- Chronic obstructive pulmonary disease (COPD): a combination of bronchitis and emphysema
- Gastroesophageal reflux syndrome (GERD): this is severe heartburn due to stomach acid escaping up into the oesophagus and rising to the throat, causing enough irritation to stimulate the cough reflex
- Environmental pollution: breathing in dust particles less than ten microns across (one hundredth of a millimetre) can cause coughing. Smoke inhalation is a good example.
Other causes of coughing include whooping cough, tuberculosis, cystic fibrosis, inhaled foreign bodies (pieces of food, children’s toys), lung cancer and sarcoidosis; coughing is also a side effect of some medications such as ACE inhibitors.
What is breathlessness?
A feeling of being ‘short of breath’ is known medically as dyspnea. It occurs when not enough oxygen is delivered from the alveoli into the blood. Chemoreceptors in the body detect this and send signals to the brain to stimulate a faster breathing rate and also deeper breaths.
Most of us experience this after some degree of exertion, such as climbing a flight of stairs or running for a bus, and certainly during exercise. But when someone feels short of breath even when just walking gently, or when sitting down, it is a clear sign that the airways are not functioning as efficiently as possible and that some underlying condition is causing the problem.
Common causes of breathlessness
The underlying cause of breathlessness is always a lack of oxygen in the blood. This may be because the lungs have become less efficient at gas exchange, or because the circulation has become less efficient at moving blood between the lungs and the tissues. Conditions that impair gas exchange include:
- Emphysema: a long-term degeneration of the lung tissue in which the delicate alveolar walls break down and are replaced by tougher scar tissue. The lungs become much less efficient at gas exchange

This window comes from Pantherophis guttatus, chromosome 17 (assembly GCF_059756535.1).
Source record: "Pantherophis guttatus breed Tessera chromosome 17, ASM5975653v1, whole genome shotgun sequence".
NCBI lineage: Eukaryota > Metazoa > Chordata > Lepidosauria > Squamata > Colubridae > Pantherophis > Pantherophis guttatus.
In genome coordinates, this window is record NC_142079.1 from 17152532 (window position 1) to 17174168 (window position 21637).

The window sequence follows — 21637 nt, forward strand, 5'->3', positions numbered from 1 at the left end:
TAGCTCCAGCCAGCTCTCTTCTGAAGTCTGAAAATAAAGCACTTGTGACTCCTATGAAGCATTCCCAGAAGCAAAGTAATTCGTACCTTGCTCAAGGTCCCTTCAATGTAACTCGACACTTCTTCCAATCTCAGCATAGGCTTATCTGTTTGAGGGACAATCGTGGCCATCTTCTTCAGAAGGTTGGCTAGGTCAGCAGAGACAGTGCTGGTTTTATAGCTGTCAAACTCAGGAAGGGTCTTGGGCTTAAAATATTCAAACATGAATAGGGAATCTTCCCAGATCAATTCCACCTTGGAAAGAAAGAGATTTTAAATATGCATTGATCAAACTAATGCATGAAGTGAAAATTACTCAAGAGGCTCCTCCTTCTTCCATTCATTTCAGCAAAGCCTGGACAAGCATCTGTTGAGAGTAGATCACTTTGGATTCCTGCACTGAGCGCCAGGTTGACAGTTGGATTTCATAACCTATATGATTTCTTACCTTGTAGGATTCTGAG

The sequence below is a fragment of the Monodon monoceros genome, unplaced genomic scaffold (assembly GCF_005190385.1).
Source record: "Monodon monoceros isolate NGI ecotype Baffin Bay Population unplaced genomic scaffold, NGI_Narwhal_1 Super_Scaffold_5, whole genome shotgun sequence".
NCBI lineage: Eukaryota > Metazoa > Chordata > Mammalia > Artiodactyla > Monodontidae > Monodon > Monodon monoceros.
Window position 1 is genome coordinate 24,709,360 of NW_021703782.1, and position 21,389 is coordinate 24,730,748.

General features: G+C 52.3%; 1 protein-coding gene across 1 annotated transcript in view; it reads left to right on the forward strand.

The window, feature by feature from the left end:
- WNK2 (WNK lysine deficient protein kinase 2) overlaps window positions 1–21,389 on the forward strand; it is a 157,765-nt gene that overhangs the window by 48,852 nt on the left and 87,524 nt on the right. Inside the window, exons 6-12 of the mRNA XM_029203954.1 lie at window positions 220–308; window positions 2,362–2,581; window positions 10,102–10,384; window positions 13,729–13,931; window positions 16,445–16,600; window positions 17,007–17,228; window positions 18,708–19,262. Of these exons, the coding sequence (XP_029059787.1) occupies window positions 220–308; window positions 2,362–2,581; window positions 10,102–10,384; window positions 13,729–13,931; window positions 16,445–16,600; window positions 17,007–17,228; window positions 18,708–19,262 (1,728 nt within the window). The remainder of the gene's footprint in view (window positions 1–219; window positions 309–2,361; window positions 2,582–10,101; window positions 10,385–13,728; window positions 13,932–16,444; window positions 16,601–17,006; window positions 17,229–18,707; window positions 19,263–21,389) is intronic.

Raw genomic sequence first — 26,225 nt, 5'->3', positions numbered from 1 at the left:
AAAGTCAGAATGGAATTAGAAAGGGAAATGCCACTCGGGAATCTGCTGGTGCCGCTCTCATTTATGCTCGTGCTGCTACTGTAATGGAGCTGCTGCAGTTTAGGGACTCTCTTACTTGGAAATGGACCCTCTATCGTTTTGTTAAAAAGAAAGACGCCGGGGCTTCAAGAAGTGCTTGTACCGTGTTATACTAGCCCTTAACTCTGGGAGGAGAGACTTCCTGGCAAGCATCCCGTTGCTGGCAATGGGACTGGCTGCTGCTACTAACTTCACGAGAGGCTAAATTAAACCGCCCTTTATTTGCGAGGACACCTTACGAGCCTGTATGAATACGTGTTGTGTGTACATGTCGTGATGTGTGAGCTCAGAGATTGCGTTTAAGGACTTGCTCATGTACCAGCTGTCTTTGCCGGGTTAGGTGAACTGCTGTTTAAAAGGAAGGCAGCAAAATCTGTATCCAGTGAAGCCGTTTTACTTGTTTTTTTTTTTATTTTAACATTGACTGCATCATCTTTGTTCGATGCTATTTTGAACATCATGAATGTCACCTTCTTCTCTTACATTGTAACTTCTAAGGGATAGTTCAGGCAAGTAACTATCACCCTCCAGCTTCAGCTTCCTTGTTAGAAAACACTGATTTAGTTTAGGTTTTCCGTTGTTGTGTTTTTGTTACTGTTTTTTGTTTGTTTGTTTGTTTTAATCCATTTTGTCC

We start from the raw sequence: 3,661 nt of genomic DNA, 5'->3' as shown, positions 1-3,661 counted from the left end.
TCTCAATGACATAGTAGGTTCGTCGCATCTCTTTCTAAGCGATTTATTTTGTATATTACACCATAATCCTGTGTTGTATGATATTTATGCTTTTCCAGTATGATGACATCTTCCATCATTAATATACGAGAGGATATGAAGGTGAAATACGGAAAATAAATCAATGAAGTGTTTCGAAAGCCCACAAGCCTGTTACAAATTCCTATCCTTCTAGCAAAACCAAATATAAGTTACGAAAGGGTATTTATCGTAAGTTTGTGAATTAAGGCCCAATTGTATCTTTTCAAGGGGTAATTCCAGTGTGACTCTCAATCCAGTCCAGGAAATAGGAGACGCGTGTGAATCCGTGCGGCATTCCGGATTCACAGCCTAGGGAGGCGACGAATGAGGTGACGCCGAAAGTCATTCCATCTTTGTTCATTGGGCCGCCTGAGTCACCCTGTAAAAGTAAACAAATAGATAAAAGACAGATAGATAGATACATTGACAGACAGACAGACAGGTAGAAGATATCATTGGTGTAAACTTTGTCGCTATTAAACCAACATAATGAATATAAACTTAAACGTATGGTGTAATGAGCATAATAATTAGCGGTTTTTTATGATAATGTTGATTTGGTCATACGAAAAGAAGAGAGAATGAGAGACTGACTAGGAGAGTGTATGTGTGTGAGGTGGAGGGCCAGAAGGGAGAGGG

- Bronchitis: inflammation of the bronchi, the larger airways that lead into each lung
- Asthma: irritation of the airways caused by an oversensitivity to common triggers
- COPD: chronic damage to the lungs that leaves less capacity for gas exchange
- Pneumonia: the alveoli become filled with fluid
- Pulmonary embolism: a blood clot in the lungs
- Pneumothorax: a collapsed lung due to blunt or sharp trauma (car accident, stab wound)
- Lung fibrosis: lung damage that can occur due to chronic disease, chemotherapy or radiation damage
- An upper respiratory tract infection: caused most often by a virus, but secondary infection with bacteria is then possible. When severe, this can lead to breathlessness
- Heart disease: irregular heartbeats or a heart attack can lead to sudden attacks of breathlessness. Heart failure also causes fluid to accumulate in the lungs, leading to chronic breathing problems
- Lung problems: tumours in the lungs and lymph nodes can seriously affect lung function.
Other causes include anaphylaxis (severe allergic reaction), cardiac tamponade (blood in the membrane that surrounds the heart) and even the simple panic attack.
Find a ...
31 years Not required
Consultant General & Vascular Surgeon
35 years Not required
23 years Not required
Consultant Vascular Surgeon
29 years Not required
26 years Not required